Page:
What to do with the Adoption and Safe Families Act?
Could the new Congress and the Biden administration open the door to amend the Adoption and Safe Families Act (ASFA)? That is our hope at the Parental Rights Foundation, and that of United Family Advocates, the bipartisan coalition of which we are a cofounder and active part.
First adopted in 1997, ASFA offers federal funding for states that meet federal guidelines in the area of child welfare. ASFA and the Child Abuse Prevention and Treatment Act (CAPTA) combine to define federal policy on child welfare investigations throughout the states.
But while ASFA provides federal funding for states to help children in need, it includes incentives that actually cause more harm than good.
The biggest of these may be the fact that ASFA funding depends on the states getting more children adopted each year than in the year before.
Adoption is a wonderful opportunity for children in dire need to have a safe “forever home.” But tying federal funds to the number of adoptions has created an incentive for states to terminate parental rights unnecessarily, so that the states have children to adopt.
A Better Removal Standard
This underlying drive may also fuel the tendency of child welfare agencies to remove children from homes simply because they deem the home “contrary to the welfare of the child.” Instead, removal should be reserved for only those cases where it is necessary— cases where there is imminent threat of physical danger to the child.
Listen. Separating children from their parents causes trauma. When it is to protect a child from an imminent risk of bodily harm, that trauma is better than the trauma it prevents.
But in far too many cases, the trauma of removal is the only trauma being inflicted. And that needs to stop.
To this end, we support an ASFA reform that would raise the standard of proof before children can be separated from their home.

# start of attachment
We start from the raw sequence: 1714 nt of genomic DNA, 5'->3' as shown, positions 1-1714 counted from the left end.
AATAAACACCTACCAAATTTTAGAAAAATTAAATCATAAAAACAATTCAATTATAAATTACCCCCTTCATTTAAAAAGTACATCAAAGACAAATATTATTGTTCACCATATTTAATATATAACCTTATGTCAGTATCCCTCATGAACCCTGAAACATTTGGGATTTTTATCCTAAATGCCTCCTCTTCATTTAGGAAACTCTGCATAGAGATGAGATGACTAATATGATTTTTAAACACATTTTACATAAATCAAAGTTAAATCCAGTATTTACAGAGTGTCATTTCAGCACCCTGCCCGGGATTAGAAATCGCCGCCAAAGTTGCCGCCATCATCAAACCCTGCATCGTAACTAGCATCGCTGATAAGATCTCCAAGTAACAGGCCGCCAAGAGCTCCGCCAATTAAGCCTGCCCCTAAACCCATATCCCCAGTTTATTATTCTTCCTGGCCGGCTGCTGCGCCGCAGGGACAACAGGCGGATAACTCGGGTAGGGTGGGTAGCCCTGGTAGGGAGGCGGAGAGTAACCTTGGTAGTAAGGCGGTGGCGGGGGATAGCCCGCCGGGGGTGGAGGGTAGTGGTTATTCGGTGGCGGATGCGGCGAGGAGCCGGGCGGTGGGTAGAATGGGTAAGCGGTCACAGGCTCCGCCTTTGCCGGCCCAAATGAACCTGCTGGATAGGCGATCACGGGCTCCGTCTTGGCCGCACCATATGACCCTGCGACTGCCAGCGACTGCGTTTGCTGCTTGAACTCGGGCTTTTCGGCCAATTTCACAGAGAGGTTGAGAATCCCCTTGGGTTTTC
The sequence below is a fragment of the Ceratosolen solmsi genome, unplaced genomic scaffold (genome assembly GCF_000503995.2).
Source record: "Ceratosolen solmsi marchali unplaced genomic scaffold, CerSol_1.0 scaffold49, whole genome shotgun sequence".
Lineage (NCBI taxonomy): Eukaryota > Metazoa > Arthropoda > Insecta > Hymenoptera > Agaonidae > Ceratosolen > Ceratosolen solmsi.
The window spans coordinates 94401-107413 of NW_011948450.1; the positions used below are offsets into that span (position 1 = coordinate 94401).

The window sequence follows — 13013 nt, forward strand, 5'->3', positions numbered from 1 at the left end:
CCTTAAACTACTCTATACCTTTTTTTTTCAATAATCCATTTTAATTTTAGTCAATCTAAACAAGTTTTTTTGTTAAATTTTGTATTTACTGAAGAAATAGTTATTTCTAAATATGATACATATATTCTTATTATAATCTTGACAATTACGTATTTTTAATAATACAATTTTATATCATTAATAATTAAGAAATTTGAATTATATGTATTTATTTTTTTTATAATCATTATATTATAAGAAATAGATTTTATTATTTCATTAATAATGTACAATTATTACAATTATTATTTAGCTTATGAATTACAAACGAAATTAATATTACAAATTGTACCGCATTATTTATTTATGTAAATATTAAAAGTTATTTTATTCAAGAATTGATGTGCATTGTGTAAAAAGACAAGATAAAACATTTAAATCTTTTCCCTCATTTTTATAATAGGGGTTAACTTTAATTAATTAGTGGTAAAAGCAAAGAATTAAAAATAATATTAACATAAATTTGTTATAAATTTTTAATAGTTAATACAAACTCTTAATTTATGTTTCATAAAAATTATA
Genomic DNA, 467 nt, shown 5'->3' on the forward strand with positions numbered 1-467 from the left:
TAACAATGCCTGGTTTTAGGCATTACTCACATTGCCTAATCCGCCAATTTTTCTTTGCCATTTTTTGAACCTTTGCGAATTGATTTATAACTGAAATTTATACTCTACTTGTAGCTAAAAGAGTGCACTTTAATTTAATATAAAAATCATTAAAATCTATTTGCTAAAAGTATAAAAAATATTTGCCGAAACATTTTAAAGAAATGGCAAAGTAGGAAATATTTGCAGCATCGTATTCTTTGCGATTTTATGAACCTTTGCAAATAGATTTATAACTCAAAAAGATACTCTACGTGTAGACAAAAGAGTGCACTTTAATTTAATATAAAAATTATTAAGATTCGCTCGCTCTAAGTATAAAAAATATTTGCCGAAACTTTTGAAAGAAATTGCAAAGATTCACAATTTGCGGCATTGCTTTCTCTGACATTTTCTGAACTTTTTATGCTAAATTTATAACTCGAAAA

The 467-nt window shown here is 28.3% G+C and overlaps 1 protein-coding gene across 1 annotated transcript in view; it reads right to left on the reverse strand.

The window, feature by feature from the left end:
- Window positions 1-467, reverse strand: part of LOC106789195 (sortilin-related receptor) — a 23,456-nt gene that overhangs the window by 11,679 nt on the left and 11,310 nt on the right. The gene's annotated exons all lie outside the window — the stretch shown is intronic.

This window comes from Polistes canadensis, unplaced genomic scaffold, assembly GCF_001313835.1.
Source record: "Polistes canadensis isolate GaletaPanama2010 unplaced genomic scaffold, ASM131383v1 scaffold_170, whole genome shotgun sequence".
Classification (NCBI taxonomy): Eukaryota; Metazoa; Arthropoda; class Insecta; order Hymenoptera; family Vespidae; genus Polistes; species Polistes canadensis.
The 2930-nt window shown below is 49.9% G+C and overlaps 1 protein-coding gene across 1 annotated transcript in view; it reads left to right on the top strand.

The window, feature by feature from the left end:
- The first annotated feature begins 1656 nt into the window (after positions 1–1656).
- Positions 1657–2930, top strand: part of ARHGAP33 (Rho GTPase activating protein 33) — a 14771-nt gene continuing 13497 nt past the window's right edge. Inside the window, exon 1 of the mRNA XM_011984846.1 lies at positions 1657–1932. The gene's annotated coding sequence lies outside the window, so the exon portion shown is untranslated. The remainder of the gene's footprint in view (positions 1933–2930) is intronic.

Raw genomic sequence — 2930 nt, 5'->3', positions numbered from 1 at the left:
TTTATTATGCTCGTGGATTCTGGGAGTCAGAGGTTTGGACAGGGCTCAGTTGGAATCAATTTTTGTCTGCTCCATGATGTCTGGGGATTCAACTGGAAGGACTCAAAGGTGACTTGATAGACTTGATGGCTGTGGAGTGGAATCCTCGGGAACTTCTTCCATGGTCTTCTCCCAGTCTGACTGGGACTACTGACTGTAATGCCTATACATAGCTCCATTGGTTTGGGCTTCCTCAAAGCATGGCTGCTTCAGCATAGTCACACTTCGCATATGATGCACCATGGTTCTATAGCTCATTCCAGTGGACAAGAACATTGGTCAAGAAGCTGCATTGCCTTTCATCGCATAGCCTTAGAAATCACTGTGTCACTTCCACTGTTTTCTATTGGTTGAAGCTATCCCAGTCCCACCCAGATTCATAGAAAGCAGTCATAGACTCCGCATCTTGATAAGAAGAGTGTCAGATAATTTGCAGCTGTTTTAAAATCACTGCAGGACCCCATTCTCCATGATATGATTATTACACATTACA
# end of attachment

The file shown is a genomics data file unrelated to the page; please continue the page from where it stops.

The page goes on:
Making “Reasonable Efforts” Actually Reasonable
Another change we’d like to see is in the term “reasonable efforts.” You may have heard the term. It refers to the current requirement that, in order to receive federal funds, the agency must make “reasonable efforts” to preserve or reunify the child’s birth family.
That sounds good, until one takes a look at what has qualified as “reasonable efforts” through the years. It turns out, the term really has no meaning, and it certainly has no benefit for children or their parents.
Rather, the standard needs to shift away from “reasonable efforts” to a recognition that families should be supported in safely maintaining their children in their own homes whenever possible.
It is the aim of United Family Advocates and the Parental Rights Foundation to see these problems edited out of the Adoption and Safe Families Act in the coming year.
However, we are still waiting to learn what the new Congress will prioritize and whether there is any realistic opportunity to see these changes adopted.
We will continue to champion reform while waiting to see what doors may open in Congress, and we’ll keep you posted.
DC Minor Consent Bill Update
As for DC bill 23-171, the Minor Consent law adopted for DC, we are still waiting on that, as well. A resolution to veto the law is being drafted in both the House and Senate, and we will let you know right away when a bill number has been assigned so we can call on Congress to support those measures.
Thank you for your patience as we wait to see when and how best to act under the new Congress to protect our families through federal law.